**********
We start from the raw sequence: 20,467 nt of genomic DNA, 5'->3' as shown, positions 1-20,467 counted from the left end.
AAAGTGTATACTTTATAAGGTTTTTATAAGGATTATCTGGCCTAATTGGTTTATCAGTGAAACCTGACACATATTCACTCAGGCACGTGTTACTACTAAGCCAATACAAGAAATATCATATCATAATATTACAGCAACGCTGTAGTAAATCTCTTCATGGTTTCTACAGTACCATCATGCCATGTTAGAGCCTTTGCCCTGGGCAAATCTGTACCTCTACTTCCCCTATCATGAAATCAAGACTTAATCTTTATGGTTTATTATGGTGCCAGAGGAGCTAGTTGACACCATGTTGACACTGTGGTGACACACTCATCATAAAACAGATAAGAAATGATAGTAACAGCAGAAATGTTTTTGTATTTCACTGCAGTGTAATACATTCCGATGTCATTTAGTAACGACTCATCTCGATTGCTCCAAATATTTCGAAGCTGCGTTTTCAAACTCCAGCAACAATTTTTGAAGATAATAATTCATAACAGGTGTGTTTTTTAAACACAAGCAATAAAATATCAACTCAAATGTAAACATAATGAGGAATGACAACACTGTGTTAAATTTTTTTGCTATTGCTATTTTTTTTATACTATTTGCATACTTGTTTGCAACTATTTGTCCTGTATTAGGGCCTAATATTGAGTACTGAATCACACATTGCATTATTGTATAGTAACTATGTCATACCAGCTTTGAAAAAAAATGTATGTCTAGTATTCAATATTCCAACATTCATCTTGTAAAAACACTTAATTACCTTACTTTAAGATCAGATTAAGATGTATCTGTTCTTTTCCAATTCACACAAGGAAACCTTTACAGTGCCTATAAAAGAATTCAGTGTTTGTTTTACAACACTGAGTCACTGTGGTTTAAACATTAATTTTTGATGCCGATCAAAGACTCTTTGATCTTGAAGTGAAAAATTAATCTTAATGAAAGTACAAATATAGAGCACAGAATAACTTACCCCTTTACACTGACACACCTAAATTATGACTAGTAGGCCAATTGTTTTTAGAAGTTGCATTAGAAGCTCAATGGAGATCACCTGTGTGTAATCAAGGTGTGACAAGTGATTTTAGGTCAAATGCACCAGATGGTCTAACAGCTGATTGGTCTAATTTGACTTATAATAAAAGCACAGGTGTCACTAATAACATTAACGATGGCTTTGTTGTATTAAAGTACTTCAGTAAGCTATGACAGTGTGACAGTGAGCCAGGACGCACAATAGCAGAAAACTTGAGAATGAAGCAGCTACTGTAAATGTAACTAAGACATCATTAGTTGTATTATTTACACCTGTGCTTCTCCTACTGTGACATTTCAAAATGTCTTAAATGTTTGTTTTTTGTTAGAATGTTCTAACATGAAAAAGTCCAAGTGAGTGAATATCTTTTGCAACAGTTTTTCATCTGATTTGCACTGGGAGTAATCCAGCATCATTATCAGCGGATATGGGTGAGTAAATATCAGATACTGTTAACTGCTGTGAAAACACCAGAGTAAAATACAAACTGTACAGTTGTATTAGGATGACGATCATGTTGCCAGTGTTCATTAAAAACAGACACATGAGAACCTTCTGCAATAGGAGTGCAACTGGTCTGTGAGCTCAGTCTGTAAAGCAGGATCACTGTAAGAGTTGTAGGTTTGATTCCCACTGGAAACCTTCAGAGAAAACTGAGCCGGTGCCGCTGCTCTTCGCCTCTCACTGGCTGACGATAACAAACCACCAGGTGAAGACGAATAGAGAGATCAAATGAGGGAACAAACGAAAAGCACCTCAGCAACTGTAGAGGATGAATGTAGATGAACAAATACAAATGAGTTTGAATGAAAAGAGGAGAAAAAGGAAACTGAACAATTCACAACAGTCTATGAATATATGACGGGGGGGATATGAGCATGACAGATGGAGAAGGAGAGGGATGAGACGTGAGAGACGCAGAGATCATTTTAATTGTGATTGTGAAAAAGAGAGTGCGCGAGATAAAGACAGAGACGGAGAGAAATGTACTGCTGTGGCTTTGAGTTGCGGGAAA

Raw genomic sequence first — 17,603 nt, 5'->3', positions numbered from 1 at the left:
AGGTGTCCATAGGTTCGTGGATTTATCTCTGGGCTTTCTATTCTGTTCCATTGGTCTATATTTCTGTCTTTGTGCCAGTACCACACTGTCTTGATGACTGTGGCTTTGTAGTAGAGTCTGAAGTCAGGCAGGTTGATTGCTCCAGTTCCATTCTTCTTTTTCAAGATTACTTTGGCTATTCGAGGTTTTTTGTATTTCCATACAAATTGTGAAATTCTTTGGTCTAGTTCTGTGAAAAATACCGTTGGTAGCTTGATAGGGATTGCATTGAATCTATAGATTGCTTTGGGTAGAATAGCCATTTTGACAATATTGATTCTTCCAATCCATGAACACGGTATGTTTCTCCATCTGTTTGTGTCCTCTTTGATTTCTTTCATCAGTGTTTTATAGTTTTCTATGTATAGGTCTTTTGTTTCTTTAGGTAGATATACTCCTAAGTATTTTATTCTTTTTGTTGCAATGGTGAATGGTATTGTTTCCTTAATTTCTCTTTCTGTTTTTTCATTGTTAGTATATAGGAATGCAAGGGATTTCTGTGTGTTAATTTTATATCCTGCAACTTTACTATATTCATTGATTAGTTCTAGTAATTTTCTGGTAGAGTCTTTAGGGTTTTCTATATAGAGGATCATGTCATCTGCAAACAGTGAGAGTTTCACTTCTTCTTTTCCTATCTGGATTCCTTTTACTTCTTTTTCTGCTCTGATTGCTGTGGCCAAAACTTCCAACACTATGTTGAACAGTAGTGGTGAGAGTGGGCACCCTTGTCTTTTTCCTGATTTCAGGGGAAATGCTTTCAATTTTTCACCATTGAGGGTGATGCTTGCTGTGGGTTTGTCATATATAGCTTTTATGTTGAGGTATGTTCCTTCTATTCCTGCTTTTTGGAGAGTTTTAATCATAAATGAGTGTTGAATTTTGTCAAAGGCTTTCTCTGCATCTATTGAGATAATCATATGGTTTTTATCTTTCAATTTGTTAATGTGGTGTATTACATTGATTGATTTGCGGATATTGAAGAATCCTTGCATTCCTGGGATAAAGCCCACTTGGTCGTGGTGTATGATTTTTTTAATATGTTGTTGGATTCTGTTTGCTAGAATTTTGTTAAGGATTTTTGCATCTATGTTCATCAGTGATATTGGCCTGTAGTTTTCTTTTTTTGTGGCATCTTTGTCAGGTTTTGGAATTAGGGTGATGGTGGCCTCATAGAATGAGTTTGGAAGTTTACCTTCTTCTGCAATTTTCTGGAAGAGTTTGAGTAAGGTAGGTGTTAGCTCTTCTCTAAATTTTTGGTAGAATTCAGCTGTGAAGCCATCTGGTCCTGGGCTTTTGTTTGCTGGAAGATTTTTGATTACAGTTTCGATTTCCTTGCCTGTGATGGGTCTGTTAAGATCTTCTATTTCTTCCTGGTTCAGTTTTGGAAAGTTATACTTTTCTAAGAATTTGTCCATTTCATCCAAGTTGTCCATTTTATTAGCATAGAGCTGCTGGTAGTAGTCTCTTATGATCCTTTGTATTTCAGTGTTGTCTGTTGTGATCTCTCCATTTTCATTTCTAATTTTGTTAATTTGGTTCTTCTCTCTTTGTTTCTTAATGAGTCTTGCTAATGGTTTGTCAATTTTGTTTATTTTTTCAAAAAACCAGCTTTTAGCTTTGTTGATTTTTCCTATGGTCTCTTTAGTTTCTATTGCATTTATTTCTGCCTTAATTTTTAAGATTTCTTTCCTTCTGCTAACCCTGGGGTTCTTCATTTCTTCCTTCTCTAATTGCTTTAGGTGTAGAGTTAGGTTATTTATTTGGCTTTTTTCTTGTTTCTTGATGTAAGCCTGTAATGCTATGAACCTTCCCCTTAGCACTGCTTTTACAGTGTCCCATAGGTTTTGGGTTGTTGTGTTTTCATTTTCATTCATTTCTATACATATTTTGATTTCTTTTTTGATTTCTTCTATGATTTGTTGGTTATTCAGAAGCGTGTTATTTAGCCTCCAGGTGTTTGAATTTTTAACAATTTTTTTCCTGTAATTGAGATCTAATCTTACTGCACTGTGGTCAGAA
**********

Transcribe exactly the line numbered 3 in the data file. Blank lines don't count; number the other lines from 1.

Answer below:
Raw genomic sequence first — 17,603 nt, 5'->3', positions numbered from 1 at the left: